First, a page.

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Aortic Regurgitation

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The Manual's Editorial Staff

Last full review/revision Apr 2019| Content last modified Apr 2019
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What is aortic regurgitation?

The aorta is the main artery that carries blood away from your heart to the rest of your body.

Four heart valves control how blood flows in and out of your heart. The valves are like one-way doors that keep blood flowing in the right direction. 

The aortic valve separates your heart from the aorta. This valve opens into the aorta to let blood out of your heart. The valve closes to keep blood from running back into your heart.

Aortic regurgitation is a leak in your aortic valve. Because of the leak, some of the blood pumped out of your heart flows back into your heart each time the left ventricle relaxes.

  • Aortic regurgitation happens because of problems with your aortic valve, such as a birth defect or infection

  • The more blood that leaks backward, the harder your heart has to work to pump out enough blood

  • Eventually, your heart has to pump so hard to compensate for the leak that you develop heart failure

  • Doctors do echocardiography to diagnose aortic regurgitation

  • If regurgitation is severe, your aortic valve will need to be repaired or replaced

What causes aortic regurgitation?

Aortic regurgitation can develop suddenly or gradually.

Causes of sudden aortic regurgitation include:

Causes of gradual aortic regurgitation include:

  • Weakening of your valve or the first part of your aorta, such as from a birth defect

  • Untreated rheumatic fever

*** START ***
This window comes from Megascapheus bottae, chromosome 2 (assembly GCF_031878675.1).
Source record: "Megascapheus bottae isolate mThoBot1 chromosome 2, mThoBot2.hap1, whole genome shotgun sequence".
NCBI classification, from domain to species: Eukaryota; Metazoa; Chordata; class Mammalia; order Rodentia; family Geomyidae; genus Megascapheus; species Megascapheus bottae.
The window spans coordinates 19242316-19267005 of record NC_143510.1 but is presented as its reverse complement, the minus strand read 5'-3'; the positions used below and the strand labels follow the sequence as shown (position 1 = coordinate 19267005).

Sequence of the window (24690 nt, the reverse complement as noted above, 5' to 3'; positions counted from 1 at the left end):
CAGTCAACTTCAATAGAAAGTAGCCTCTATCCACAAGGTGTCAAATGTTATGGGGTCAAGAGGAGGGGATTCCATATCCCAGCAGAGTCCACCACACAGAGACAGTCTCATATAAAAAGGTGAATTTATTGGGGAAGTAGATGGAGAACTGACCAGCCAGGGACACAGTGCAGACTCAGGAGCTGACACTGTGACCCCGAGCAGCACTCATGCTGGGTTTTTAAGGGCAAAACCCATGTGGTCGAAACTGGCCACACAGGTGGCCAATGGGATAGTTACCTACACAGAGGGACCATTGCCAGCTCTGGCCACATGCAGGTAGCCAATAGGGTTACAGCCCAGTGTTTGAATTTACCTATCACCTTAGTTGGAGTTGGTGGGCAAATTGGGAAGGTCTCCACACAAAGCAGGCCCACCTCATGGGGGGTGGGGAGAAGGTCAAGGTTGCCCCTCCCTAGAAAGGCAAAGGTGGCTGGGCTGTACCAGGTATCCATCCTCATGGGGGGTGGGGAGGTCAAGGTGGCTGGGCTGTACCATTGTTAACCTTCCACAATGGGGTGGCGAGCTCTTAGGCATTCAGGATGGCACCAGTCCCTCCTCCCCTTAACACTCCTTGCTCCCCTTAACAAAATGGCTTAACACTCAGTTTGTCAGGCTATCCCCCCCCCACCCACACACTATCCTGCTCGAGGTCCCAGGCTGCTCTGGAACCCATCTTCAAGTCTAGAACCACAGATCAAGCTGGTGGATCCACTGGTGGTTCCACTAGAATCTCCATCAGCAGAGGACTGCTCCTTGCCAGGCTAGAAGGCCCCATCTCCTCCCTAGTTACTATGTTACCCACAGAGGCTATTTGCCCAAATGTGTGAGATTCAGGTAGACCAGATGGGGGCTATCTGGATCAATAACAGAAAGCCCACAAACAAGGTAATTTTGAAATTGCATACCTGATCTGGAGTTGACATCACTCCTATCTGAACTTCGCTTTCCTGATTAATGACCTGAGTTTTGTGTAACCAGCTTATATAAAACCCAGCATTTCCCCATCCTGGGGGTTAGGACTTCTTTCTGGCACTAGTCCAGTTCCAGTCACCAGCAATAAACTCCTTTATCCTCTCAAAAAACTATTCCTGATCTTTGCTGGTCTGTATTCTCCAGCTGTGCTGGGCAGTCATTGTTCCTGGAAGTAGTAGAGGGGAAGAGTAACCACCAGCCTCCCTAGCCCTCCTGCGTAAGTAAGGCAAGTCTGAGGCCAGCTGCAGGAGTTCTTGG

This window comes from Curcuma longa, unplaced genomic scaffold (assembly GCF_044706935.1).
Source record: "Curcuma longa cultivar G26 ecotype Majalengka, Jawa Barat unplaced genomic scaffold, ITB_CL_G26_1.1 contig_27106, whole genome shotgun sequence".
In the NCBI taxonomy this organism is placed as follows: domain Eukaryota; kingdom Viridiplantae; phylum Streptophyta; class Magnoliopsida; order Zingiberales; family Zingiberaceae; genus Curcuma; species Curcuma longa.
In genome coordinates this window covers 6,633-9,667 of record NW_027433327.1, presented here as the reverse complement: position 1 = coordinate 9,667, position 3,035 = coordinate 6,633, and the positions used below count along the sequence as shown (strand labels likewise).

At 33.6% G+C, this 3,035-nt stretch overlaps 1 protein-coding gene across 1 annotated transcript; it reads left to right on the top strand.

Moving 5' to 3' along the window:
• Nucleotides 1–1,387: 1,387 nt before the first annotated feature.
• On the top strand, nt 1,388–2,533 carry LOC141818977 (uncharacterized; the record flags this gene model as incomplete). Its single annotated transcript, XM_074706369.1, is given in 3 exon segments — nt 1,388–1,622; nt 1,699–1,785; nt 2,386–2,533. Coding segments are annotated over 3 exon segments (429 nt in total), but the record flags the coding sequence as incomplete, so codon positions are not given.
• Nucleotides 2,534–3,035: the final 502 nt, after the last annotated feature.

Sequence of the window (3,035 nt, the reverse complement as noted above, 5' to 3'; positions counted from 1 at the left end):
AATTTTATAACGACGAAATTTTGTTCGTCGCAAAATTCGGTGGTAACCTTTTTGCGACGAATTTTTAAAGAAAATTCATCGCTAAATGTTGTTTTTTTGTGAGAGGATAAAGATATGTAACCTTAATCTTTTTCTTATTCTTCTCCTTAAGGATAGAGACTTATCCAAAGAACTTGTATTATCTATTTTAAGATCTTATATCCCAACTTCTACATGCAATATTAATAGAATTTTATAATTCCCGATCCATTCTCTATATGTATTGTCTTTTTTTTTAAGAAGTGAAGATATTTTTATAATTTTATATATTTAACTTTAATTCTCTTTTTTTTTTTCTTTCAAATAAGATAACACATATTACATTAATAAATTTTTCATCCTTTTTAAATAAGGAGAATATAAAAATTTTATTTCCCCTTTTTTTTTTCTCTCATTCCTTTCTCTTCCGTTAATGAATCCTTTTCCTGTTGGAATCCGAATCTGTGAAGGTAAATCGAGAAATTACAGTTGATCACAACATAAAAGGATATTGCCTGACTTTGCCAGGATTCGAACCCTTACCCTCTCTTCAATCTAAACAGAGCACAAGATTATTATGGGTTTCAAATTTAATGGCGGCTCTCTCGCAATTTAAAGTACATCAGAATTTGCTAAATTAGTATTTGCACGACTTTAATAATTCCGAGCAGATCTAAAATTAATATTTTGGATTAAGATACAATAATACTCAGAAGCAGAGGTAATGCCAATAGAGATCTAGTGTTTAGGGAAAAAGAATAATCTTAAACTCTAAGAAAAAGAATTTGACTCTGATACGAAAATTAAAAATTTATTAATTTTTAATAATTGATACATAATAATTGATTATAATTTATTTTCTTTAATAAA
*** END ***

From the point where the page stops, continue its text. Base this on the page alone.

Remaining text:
What are the symptoms of aortic regurgitation?

Mild aortic regurgitation may not cause symptoms.

Severe aortic regurgitation causes symptoms of heart failure, such as:

  • Shortness of breath when exercising

  • Problems breathing when lying flat

  • Chest pain, especially at night

  • A dip in blood pressure and pulse

How can doctors tell if I have aortic regurgitation?

Doctors suspect aortic regurgitation by listening to your heart with a stethoscope. Doctors use echocardiography (an ultrasound of your heart) to find out how bad the leak in your aortic valve is.

If the echocardiography shows you might have aortic dissection, doctors often do CT scan or MRI.

How do doctors treat aortic regurgitation?

Doctors may give you medicine to lower your blood pressure so there's less force pushing blood back into your heart. Aortic regurgitation often gets worse over time. Doctors will monitor your symptoms and repeat the echocardiography to decide when to do surgery. Your aortic valve should be surgically repaired or replaced before your heart muscle is damaged.

Doctors can replace the valve with:

  • A plastic, mechanical valve

  • A valve from a pig or cow heart (bioprosthetic valve)

If you get a mechanical valve, you'll need to take blood-thinning medicine for the rest of your life, but the valve may last several decades. If you get a bioprosthetic valve, you'll need to take the medicine for only a few months, but the valve will last only 10 to 12 years.

People with damaged or replaced valves sometimes need antibiotics to prevent heart valve infection, such as when they:

  • Get dental work

  • Have certain medical procedures

NOTE: This is the Consumer Version. DOCTORS: Click here for the Professional Version
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